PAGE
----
CRISIS

KNH worst hit as oxygen shortage persists

Theatres and intensive care units are bearing the brunt of the shortage, with available oxygen only being used to run emergencies.

In Summary

• Data by the Council of Governors shows that cumulatively, 58 oxygen plants are distributed across the 47 counties, out of which 42 are functional.

• In the past year, the average consumption at KNH sharply has risen from 4,000 litres to 8,000 litres a day

Kenyatta National Hospital receives oxygen cylinders from the Centre for Public Health and Development and Hewatele to help in the care of critical patients.
Kenyatta National Hospital receives oxygen cylinders from the Centre for Public Health and Development and Hewatele to help in the care of critical patients.
Image: MAGDALINE SAYA

Oxygen therapy is recommended for all severe and critical Covid‐19 patients.

With Kenya experiencing the third wave of the virus, the number of critical care patients requiring oxygen has been on the rise, surpassing 200. There were just 20 cases in early January.

However, the shortage of medical oxygen has continued to hit the country, with reports indicating that Kenyatta National Hospital has been worst hit.

Being a national referral hospital that also serves the region, the hospital receives a number of patients, some that are in need of ventilatory support.

But hospital CEO Evanson Kamuri has noted that despite the challenges, the facility is operating full capacity of 2,300 patients with critical functions such as emergency surgery, cancer-related operations, obstetrics operations and the infectious disease unit running as usual.

“Yesterday, the hospital received 3,000 litres of oxygen as top up that has been supporting the day to day running of the facility. This, however, is not enough for full operation of the hospital since we require 8,000 litres per day in the current Covid-19 situation,” Kamuri said.

The CEO noted the facility has experienced a surge in oxygen consumption due to the Covid pandemic, adding that in the past year, the average consumption has sharply risen from 4,000 litres to 8,000 litres a day.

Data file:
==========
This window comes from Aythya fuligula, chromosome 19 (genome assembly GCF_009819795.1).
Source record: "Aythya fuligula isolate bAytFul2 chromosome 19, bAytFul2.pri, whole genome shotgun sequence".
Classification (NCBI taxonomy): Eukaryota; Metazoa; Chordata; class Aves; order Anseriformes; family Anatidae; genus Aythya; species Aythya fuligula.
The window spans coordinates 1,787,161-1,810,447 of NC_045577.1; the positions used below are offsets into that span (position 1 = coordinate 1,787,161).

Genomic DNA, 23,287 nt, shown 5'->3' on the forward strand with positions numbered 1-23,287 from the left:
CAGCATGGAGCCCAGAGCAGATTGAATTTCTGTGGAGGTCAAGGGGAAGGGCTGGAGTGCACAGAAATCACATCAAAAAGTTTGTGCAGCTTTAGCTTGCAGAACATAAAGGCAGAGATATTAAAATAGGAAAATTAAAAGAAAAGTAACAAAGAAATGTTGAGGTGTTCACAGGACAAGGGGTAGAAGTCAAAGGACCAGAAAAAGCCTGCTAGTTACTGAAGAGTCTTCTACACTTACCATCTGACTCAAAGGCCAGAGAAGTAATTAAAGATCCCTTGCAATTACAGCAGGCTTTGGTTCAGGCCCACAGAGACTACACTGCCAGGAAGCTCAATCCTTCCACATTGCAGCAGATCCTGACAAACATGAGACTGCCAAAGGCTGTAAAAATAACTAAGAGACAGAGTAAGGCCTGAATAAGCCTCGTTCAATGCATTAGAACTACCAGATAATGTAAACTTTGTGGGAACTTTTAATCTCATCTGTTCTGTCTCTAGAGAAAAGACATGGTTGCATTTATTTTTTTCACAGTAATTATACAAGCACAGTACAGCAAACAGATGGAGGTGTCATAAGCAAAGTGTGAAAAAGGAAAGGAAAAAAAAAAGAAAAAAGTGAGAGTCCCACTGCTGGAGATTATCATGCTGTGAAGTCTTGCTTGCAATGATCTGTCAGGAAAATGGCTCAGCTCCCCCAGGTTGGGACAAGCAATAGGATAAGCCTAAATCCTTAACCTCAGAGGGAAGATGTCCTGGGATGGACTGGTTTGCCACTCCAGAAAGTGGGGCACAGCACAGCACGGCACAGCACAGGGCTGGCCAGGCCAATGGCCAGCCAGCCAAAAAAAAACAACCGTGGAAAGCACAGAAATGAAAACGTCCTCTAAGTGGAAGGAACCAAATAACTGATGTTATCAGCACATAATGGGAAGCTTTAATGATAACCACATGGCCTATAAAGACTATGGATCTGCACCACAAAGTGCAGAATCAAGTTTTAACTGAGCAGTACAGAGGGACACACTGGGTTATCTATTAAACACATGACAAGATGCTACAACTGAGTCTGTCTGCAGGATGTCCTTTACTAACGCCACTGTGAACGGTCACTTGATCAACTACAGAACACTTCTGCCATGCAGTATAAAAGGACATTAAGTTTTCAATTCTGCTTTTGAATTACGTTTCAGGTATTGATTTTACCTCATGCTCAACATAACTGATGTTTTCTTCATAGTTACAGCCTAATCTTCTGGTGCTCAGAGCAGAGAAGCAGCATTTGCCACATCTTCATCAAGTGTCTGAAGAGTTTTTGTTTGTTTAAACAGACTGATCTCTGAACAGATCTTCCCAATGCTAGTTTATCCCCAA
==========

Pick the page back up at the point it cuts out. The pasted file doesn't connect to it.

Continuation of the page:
This, he said, is due to an increase in the number of patients requiring ventilator support and critical care, as they are high oxygen dependent.

“All patients are receiving the required services. We want to assure Kenyans that any emergency or lifesaving procedures will be handled by our doctors. The hospital remains committed to the provision of quality healthcare to our patients,” Kamuri said.

Other county referral hospitals have also been scaling down their operations, with those such as elective Caesarian section being suspended to make room for emergency cases.

Data by the Council of Governors shows that cumulatively, there are 58 oxygen plants distributed across the 47 counties, of which only 42 are functional.

CoG Health committee chairman Anyang Ngong’o said 2,828 oxygen cylinders and 730 concentrators are also available, with 3,601 isolation beds having been connected to oxygen across the counties.

In total, 8,073 beds are in 188 isolation centres in 41 counties. Similarly, there are 417 ICUs and 186 high dependency beds.

Theatres and intensive care units are bearing the brunt of the shortage, with available oxygen only being used to run emergencies.

According to the Health ministry, the total production and requirement for the industry was about 410 tonnes as per last year.

But with the rising cases of critical care patients in need of oxygen in the country, that quickly went up to about 560 tonnes in January and the country is now heading for demand of double the last year figure at 880 tonnes.

It is estimated that there are more than 20,000 cylinders lying idle in various hands in the country. Each cylinder costs roughly Sh40,000.

Health CS Mutahi Kagwe has appealed to those hoarding cylinders to release them in an effort to help salvage the situation.

“The situation at the moment is such that the industry is completely stretched and if we go any further than that then some immediate steps will have to be taken,” Kagwe said.

“There are a lot of facilities with idle cylinders and I don’t think people are appreciating just how important it is not to have cylinders lying around when people are dying because of lack of oxygen.”

The ministry is in talks with the National Treasury to help address the issue with the possibility of lowering taxes on gas cylinders.

Last week, Devki Group committed to supplying free oxygen to health facilities to help mitigate the crisis. The plan is to have their plants in Ruiru, Mombasa and Athi River offering free oxygen to hospitals.

“We chose oxygen cylinders because we saw that many hospitals were in dire need of oxygen used to facilitate treatment for Covid-19 patients,” chairman Narendra Raval said.